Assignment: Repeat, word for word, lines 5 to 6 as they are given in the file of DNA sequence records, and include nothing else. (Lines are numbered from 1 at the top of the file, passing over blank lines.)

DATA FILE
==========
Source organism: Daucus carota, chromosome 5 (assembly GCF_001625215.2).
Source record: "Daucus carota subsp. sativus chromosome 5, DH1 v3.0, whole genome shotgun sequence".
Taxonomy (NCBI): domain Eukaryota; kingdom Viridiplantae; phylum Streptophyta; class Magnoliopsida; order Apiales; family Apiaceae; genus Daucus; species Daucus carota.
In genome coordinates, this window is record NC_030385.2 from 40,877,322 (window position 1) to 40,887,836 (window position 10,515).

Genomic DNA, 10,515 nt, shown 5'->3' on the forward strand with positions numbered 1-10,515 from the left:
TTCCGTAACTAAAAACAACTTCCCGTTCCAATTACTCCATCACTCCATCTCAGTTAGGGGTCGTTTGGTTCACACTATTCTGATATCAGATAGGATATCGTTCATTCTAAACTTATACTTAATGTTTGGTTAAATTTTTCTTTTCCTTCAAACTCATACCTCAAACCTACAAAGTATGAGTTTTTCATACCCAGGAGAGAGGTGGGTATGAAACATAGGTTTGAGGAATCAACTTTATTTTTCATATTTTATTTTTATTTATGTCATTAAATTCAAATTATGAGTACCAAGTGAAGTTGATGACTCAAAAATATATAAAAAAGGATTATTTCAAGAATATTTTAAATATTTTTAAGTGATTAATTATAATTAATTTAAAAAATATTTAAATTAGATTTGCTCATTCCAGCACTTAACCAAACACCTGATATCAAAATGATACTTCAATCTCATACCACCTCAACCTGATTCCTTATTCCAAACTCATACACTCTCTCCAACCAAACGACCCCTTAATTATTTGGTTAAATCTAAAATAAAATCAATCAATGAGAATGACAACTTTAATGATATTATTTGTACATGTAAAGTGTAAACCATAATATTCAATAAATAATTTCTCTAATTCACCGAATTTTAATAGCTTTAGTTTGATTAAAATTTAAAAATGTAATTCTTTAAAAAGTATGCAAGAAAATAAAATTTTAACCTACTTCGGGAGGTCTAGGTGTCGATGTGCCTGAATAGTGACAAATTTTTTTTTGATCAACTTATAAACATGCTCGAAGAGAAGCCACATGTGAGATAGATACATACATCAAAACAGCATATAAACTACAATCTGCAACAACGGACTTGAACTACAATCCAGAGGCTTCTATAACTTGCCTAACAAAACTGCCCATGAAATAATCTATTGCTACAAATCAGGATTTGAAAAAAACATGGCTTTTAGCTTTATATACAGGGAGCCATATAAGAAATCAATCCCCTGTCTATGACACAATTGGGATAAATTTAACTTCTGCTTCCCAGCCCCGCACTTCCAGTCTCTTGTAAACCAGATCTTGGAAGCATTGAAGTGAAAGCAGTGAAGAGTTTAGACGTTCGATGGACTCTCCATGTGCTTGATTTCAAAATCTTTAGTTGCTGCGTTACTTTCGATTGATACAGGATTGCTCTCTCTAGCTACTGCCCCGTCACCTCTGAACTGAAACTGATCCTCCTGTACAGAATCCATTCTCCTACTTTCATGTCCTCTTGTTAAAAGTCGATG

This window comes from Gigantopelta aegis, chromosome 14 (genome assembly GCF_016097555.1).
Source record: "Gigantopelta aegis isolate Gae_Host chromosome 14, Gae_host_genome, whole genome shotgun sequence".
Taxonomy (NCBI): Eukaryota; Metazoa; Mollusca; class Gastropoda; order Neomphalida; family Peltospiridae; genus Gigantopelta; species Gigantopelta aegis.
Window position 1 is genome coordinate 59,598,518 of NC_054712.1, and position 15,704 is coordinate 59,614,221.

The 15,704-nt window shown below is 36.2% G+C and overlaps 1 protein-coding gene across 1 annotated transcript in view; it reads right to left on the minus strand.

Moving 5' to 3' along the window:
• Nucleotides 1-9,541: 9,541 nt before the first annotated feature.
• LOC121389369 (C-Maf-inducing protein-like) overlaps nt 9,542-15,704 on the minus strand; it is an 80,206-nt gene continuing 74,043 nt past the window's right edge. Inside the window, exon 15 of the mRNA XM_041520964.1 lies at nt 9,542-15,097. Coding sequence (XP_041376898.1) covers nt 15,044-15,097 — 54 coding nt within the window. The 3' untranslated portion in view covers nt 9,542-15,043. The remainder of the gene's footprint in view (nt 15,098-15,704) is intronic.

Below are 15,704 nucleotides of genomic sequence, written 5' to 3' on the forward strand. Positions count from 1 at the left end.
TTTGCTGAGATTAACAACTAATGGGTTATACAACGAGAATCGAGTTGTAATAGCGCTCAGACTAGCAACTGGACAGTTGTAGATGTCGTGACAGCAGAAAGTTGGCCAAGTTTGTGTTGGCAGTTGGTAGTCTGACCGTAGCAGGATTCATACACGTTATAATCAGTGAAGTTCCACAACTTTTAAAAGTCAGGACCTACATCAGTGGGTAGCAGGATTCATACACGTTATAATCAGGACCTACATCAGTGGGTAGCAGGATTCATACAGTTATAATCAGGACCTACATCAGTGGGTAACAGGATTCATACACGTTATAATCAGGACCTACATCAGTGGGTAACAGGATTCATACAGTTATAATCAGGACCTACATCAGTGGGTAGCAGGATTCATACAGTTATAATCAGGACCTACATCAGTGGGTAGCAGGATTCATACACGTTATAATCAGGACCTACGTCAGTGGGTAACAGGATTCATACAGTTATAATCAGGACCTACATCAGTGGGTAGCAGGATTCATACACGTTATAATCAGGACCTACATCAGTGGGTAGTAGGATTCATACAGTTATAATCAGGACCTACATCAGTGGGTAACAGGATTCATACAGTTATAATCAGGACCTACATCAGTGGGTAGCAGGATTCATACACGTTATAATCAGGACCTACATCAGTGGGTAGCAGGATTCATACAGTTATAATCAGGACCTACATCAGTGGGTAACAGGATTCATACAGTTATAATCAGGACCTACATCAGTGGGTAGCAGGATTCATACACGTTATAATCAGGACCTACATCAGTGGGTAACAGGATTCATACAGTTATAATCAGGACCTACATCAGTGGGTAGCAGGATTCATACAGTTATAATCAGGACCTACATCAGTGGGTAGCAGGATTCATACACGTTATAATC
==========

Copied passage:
Genomic DNA, 10,515 nt, shown 5'->3' on the forward strand with positions numbered 1-10,515 from the left:
TTCCGTAACTAAAAACAACTTCCCGTTCCAATTACTCCATCACTCCATCTCAGTTAGGGGTCGTTTGGTTCACACTATTCTGATATCAGATAGGATATCGTTCATTCTAAACTTATACTTAATGTTTGGTTAAATTTTTCTTTTCCTTCAAACTCATACCTCAAACCTACAAAGTATGAGTTTTTCATACCCAGGAGAGAGGTGGGTATGAAACATAGGTTTGAGGAATCAACTTTATTTTTCATATTTTATTTTTATTTATGTCATTAAATTCAAATTATGAGTACCAAGTGAAGTTGATGACTCAAAAATATATAAAAAAGGATTATTTCAAGAATATTTTAAATATTTTTAAGTGATTAATTATAATTAATTTAAAAAATATTTAAATTAGATTTGCTCATTCCAGCACTTAACCAAACACCTGATATCAAAATGATACTTCAATCTCATACCACCTCAACCTGATTCCTTATTCCAAACTCATACACTCTCTCCAACCAAACGACCCCTTAATTATTTGGTTAAATCTAAAATAAAATCAATCAATGAGAATGACAACTTTAATGATATTATTTGTACATGTAAAGTGTAAACCATAATATTCAATAAATAATTTCTCTAATTCACCGAATTTTAATAGCTTTAGTTTGATTAAAATTTAAAAATGTAATTCTTTAAAAAGTATGCAAGAAAATAAAATTTTAACCTACTTCGGGAGGTCTAGGTGTCGATGTGCCTGAATAGTGACAAATTTTTTTTTGATCAACTTATAAACATGCTCGAAGAGAAGCCACATGTGAGATAGATACATACATCAAAACAGCATATAAACTACAATCTGCAACAACGGACTTGAACTACAATCCAGAGGCTTCTATAACTTGCCTAACAAAACTGCCCATGAAATAATCTATTGCTACAAATCAGGATTTGAAAAAAACATGGCTTTTAGCTTTATATACAGGGAGCCATATAAGAAATCAATCCCCTGTCTATGACACAATTGGGATAAATTTAACTTCTGCTTCCCAGCCCCGCACTTCCAGTCTCTTGTAAACCAGATCTTGGAAGCATTGAAGTGAAAGCAGTGAAGAGTTTAGACGTTCGATGGACTCTCCATGTGCTTGATTTCAAAATCTTTAGTTGCTGCGTTACTTTCGATTGATACAGGATTGCTCTCTCTAGCTACTGCCCCGTCACCTCTGAACTGAAACTGATCCTCCTGTACAGAATCCATTCTCCTACTTTCATGTCCTCTTGTTAAAAGTCGATG